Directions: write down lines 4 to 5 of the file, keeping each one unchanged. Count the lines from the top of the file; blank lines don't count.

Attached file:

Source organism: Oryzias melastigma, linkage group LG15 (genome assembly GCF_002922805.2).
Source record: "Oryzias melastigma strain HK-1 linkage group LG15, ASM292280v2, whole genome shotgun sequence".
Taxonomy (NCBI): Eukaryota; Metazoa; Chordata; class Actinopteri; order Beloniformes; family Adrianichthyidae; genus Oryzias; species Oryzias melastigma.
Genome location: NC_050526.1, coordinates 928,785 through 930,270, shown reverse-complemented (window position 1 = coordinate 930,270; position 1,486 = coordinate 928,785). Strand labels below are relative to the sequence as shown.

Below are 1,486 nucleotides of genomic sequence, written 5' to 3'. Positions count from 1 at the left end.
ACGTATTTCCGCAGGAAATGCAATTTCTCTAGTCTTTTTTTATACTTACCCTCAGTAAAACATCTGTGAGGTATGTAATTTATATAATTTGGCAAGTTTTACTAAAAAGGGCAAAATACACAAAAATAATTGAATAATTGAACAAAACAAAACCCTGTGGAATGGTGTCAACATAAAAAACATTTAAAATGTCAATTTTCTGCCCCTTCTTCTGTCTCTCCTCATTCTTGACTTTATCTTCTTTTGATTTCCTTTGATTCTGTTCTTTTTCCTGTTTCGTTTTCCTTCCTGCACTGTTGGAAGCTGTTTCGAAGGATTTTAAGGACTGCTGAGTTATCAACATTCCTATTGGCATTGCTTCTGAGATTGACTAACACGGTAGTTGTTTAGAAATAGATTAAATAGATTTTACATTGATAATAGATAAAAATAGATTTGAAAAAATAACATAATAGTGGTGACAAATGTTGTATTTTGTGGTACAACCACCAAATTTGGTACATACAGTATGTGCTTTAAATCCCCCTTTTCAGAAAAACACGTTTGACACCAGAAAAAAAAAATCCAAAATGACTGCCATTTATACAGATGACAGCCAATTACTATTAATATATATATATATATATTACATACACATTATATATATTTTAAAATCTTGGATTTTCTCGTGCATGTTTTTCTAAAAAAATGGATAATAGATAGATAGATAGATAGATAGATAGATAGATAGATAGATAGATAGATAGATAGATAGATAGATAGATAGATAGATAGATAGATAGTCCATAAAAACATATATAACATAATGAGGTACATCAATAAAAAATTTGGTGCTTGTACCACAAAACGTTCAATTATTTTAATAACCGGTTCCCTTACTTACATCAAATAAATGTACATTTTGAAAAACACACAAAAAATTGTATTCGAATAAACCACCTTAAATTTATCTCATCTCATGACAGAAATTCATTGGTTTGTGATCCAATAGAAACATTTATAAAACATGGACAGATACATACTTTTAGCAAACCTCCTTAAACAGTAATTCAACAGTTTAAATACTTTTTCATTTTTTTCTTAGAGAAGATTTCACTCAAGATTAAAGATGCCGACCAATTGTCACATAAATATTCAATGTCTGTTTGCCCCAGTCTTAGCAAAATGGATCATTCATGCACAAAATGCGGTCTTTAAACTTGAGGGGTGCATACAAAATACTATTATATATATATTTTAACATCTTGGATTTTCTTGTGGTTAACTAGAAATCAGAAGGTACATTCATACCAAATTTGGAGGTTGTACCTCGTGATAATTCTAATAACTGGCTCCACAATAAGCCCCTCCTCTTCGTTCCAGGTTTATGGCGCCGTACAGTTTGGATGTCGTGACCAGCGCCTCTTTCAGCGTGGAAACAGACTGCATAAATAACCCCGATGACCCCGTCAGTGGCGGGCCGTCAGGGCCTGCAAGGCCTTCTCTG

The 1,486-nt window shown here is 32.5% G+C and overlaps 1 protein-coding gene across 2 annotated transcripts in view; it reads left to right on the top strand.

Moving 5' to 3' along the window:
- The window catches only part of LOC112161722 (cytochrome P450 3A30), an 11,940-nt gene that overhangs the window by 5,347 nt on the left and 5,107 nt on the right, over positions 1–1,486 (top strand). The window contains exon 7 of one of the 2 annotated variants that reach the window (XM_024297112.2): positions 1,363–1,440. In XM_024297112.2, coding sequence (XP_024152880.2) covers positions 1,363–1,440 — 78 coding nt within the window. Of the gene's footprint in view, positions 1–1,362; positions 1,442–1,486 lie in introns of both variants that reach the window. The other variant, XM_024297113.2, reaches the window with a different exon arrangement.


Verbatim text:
Genome location: NC_050526.1, coordinates 928,785 through 930,270, shown reverse-complemented (window position 1 = coordinate 930,270; position 1,486 = coordinate 928,785). Strand labels below are relative to the sequence as shown.

Below are 1,486 nucleotides of genomic sequence, written 5' to 3'. Positions count from 1 at the left end.